Circadian Rhythms

Every cell and organ in your body has an internal clock which generates an internal rhythm. For instance, there are 24-hour rhythms for breathing, heart rate, gastric acid, hormonal secretion and even cell rejuvenation. Sleep–wake cycle is the most prominent of these rhythms. These ‘peripheral clocks’ are controlled by the SCN (suprachiasmatic nucleus), your master circadian clock.

RHT: Retinohypothalamic Tract

SCN: Suprachiasmatic Nucleus

Balance between the C (circadian) and H (homeostatic) drives determines when you sleep and wake-up in the 24- hour period. C drive depends on the SCN, which in turn is entrained by the light-dark cycle, while the H drive depends on how long you have been awake.

C drive: When light enters the eye, it stimulates melanopsin containing ganglion cells of the retina transmitting electrical signals through RHT to the SCN, increasing alertness.  At the same time, melatonin production by the pineal gland (sleep modulating hormone) is supressed. Similarly, when the sun goes down, SCN activity is reduced and melatonin production is suppressed, resulting in reduced alertness. This sends a signal to the brain that it is time to sleep.

Therefore, when the sun rises, your alertness will increase and when the sun sets, you will slowly become sleepy, so that you can fall asleep a few hours later.

H drive increases when your body and mind are active. It is low when you wake up in the morning and increase slowly though the day., as a result of accumulative brain activity. It reaches its maximum level at bedtime.

Table 3. Circadian and Homeostatic influence on sleep and wake.

C: circadian drive, H: homeostatic drive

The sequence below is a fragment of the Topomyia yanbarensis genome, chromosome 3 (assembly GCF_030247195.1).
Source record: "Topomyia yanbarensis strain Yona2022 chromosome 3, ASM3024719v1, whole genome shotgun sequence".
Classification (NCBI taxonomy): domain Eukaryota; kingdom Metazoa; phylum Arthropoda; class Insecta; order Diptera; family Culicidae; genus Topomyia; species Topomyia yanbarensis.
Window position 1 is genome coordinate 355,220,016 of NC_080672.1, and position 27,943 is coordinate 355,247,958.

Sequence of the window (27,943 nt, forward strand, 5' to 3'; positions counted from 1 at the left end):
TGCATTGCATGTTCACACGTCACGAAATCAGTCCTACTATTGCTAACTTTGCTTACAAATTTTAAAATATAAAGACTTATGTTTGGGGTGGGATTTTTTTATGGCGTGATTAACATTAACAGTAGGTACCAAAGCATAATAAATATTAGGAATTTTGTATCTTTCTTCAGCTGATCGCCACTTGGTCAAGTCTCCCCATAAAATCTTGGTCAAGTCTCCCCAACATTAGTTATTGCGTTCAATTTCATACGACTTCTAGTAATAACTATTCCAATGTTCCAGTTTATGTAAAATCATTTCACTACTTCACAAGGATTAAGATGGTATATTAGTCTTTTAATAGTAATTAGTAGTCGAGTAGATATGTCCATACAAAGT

Both C and H drives are low when you wake up in the morning. It may take several minutes or more before your C drive increases for you to feel alert. Both C and H drives increase throughout the day. Around 1-2pm, you may feel sleepy since the H drive is high and your C drive takes a ‘small dip’. This is known as “siesta time” which lasts about 20 – 30 minutes, after which the C drive rises, allowing you to feel alert again.

The H drive reaches its highest level at night and the moment your C drive falls, you will feel sleepy and ready for bed. Once you fall asleep, your H drive will slowly fall. Between 2-3am, the H drive is low and can no longer keep you asleep, but you are able to stay asleep due to very low C drive.

Therefore, during the first part of the day you are able to wake up due to a low H drive and during the second half of the day, you are able to stay awake due to high C drive.  Similarly, in the first half of the night, you are able to fall asleep due to a high H drive, and you are able to stay asleep in the final half of the night due to a low C drive.

Knowledge of Circadian and Homeostatic systems can help you feel more alert and sleep better:

1) If you are feeling tired when you wake up, get out of bed right away and turn on lights or get sunlight exposure so that your C drive goes up faster.

2) You may experience tiredness between 1-2 pm (siesta time). A short power nap will help you feel more refreshed. However, even if you don’t nap, you will start to feel better after 20-30 minutes when the C drive goes up.

3) Excessive napping will reduce your H drive, making it difficult to fall asleep at night.

4) If you are working in shifts, you will have low alertness around 3 am. Try to move around at this time so that you do not fall asleep.